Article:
Monday, September 24, 2012

Right Where I Belong

There have been many times in my life when I have simply been going through the motions.  I am a passionate person by nature.  I get fully invested in things very quickly but that passion can just as quickly putter out and I am left passionless and going through the motions.  

Does that ever happen to you?  

I think, for me at least, this happens most often when my "passion" has grown out of my own desires and not out of what God has in mind for me.  Those times when I think I know what I want to do or who I want to be and I start out without really considering what God wants for me.  Those are the times that inevitably my passion wanes and I am left holding on to something I don't really want anymore.  

But then, there are those times that I know I'm doing what I am supposed to be doing.  And even though it is hard work, incredibly hard work, harder than I EVER imagined.  I know I am exactly where I am supposed to be.  

I felt like this in the early days of staying-at -home with my children.  It was harder than I EVER expected it to be.  It still is.  But I love it, and I wouldn't trade it for ANY six-figure salary under the sun!   

I felt like that when I led the children's ministry at Rivercity Community Church.  I spent HOURS every week preparing my lesson, the majority of my sunday was devoted to set up, clean up or teaching.  But I LOVED it.  Every sunday when we were done I would think, "THAT is right where God wanted me today."

And I felt that again today.  For the first time since I got my acceptance letter from seminary, I KNEW I was where God wanted me to be and I could do this.  I was vigorously handwriting notes, falling behind and getting stressed, when all the sudden I realized the words I just wrote were familiar.  I quickly flipped through my typed up notes of the stuff I had been reading and realized the Prof. was discussing EXACTLY what I had just read.  I already had these notes! I'm sure my eyes lit up, I felt myself smile and I glanced up at the professor and his eyes met mine and I saw in his eyes that HE knew, that I knew what he was talking about!!!  It was a small victory but it made me feel like maybe I really could do this.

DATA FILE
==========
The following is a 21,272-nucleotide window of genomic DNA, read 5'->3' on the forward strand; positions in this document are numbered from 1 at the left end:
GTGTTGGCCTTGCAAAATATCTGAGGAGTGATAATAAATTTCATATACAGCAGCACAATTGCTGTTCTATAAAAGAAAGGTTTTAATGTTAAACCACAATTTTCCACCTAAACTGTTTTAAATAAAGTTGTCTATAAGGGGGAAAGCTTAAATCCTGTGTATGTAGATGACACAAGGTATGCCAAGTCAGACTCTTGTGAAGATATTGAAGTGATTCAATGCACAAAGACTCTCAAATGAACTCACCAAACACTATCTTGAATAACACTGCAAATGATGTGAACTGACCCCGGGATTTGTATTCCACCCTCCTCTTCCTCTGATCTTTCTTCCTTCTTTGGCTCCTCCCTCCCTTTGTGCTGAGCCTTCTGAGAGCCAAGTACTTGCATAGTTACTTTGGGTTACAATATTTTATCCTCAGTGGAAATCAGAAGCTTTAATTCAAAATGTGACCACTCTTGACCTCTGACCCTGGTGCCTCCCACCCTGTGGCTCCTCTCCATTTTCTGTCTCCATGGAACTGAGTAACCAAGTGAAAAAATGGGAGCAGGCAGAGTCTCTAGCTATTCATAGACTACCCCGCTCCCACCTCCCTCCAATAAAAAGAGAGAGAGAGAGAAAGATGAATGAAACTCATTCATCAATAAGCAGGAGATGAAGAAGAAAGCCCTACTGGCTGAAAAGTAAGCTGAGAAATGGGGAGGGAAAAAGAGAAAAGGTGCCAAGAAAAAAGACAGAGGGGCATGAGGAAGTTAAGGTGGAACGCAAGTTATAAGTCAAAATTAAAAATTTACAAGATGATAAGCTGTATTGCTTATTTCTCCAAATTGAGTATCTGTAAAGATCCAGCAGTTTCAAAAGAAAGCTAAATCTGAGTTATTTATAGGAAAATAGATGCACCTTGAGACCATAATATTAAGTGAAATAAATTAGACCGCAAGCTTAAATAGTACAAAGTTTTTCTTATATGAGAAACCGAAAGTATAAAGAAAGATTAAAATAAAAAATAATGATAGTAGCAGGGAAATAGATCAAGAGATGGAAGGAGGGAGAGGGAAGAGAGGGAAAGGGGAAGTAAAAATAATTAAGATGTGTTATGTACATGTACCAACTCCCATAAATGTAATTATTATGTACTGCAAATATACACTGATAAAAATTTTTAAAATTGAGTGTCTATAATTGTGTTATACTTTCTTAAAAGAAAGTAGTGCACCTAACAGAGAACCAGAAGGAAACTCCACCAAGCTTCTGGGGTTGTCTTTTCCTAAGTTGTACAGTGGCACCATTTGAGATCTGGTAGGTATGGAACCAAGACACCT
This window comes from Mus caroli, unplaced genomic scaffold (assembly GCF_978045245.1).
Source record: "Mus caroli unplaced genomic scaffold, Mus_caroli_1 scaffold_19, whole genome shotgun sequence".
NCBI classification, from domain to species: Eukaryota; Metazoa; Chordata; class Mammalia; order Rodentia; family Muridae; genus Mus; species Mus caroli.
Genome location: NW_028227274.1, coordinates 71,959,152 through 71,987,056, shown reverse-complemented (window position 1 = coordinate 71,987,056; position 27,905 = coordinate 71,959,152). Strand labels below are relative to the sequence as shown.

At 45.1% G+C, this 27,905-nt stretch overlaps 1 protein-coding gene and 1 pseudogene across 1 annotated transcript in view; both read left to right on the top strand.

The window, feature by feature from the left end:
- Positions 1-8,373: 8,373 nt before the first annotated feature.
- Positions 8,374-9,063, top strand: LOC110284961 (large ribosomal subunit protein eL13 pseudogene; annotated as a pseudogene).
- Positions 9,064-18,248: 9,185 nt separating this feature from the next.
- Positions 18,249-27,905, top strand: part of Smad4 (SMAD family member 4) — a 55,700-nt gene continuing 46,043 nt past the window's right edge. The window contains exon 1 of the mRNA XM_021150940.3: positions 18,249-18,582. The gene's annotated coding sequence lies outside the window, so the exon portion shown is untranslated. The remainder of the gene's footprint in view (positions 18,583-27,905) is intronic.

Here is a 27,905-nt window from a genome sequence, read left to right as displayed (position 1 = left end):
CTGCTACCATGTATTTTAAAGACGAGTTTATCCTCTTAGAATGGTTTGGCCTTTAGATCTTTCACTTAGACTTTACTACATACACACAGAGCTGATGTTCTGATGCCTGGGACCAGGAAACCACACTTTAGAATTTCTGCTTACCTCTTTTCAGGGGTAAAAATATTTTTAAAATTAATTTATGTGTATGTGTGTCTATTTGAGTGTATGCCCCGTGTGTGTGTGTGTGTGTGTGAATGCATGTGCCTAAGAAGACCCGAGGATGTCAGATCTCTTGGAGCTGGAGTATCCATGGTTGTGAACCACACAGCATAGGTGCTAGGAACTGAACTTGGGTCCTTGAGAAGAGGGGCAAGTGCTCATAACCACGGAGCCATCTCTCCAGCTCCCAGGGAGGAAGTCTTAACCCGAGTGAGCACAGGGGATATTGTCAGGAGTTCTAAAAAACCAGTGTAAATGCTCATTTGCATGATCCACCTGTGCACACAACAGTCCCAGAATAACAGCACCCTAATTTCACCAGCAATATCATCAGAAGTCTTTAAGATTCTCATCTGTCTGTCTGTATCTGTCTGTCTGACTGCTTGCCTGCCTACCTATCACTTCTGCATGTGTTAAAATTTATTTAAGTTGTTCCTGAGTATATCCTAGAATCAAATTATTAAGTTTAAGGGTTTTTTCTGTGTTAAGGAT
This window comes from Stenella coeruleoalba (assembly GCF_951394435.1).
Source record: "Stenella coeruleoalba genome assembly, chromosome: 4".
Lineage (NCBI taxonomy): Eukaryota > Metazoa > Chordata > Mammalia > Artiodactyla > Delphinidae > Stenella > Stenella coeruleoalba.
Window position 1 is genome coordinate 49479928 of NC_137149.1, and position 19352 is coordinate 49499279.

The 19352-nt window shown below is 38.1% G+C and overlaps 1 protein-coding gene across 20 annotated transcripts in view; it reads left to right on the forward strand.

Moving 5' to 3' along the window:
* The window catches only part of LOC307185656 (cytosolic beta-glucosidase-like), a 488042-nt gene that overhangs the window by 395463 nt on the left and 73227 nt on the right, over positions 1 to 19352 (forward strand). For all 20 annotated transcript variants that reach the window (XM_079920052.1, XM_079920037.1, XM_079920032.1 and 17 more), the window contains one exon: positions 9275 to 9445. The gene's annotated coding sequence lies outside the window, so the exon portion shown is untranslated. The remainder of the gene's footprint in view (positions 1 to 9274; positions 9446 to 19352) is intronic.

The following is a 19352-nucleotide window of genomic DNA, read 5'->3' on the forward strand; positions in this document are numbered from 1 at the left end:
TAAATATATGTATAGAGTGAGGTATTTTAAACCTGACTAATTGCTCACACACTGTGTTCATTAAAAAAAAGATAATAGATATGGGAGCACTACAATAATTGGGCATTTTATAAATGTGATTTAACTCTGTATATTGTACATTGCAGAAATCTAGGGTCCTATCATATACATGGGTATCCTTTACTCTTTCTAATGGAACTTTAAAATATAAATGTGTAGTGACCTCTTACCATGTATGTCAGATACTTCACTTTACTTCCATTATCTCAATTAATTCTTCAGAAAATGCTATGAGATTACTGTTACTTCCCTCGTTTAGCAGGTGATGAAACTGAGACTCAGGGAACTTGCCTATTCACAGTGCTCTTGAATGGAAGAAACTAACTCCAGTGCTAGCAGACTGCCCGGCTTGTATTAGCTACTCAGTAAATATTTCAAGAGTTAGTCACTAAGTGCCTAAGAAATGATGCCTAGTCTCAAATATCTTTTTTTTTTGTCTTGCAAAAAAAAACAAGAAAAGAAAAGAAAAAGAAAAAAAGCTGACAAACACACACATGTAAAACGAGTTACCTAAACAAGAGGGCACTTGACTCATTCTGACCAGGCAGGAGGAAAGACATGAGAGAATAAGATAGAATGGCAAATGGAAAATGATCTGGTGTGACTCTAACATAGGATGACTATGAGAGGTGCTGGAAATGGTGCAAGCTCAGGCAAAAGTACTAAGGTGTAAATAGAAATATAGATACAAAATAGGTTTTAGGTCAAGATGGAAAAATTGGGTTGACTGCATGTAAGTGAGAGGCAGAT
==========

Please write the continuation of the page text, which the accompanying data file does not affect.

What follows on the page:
There is something very fulfilling in doing what you know God wants you to do, no matter how hard it might be.

How about you?  Are you where God wants you to be right now?  Are you doing what He wants you to do?  

Friday, September 21, 2012


One of my biggest worries when I decided to go back to school was how I was going to balance my life.  Would the kids feel the strain, would  Erik and I still have time together?  What about my church commitments?

I've been a seminary student for 2 weeks now.  I have read over 500 pages of theology, attended 7 hours of class, watched 3 hours of online lectures and posted 500 word responses to each one.  I am half way (almost) through my first paper.

So far, I have made it to ALL the baseball games, ALL the soccer games.  I have made it to ALL the riding lessons.  I have played with the kids after school and in the evenings and spent some quality time with Erik.  I even made it back to my home town to give a friend a hug when she needed one. 

I have been able to maintain each of my church commitments, from leading the preschool choir to my life group and all the things in between.  Yes I do owe a couple of friends a cup of coffee or at least a phone call but I think I just might get to that today!

The one thing I haven't been able to find time for...folding laundry!  It's all clean, I promise, just not folded.  And I guess I don't have to worry about making dinner tonight since we clearly won't be able to sit at the table to enjoy it.  We might as well go out, right?  Great, that's one less thing I need to do!

Thursday, September 20, 2012

Psalm 32:8

"I will instruct you and teach you in the way you should you go.  I will counsel you and watch over you."  Psalm 32:8

I am holding God to this promise.  

This is the verse I poured over, prayed over, contemplated and meditated on when I first began to think about seminary.  And this is the verse I have gone to over and over again in the past 10 days.   

There is a message that God has kept putting in front of me for several weeks now.  I think maybe I am starting to get it.   It started in Haiti in the sermon Pastor Pudence gave Sunday morning he said, in essence, it doesn't matter what YOUR plan for your life is.  It doesn't really matter what you WANT to do, you will never find true contentment, fulfillment, and joy unless you do what GOD wants you to do.  HIS plan in your life is primary and NOTHING can change the plans he has for you.  

Last night as I was preparing for my Thursday morning bible study (which I wouldn't miss for the world).  This same message came up again.  God made you to be just who he wants you to be, no one else can be the you God wants YOU to be.  And you can't fill someone else's role.  It doesn't do any good looking to someone else to figure out who you want to be.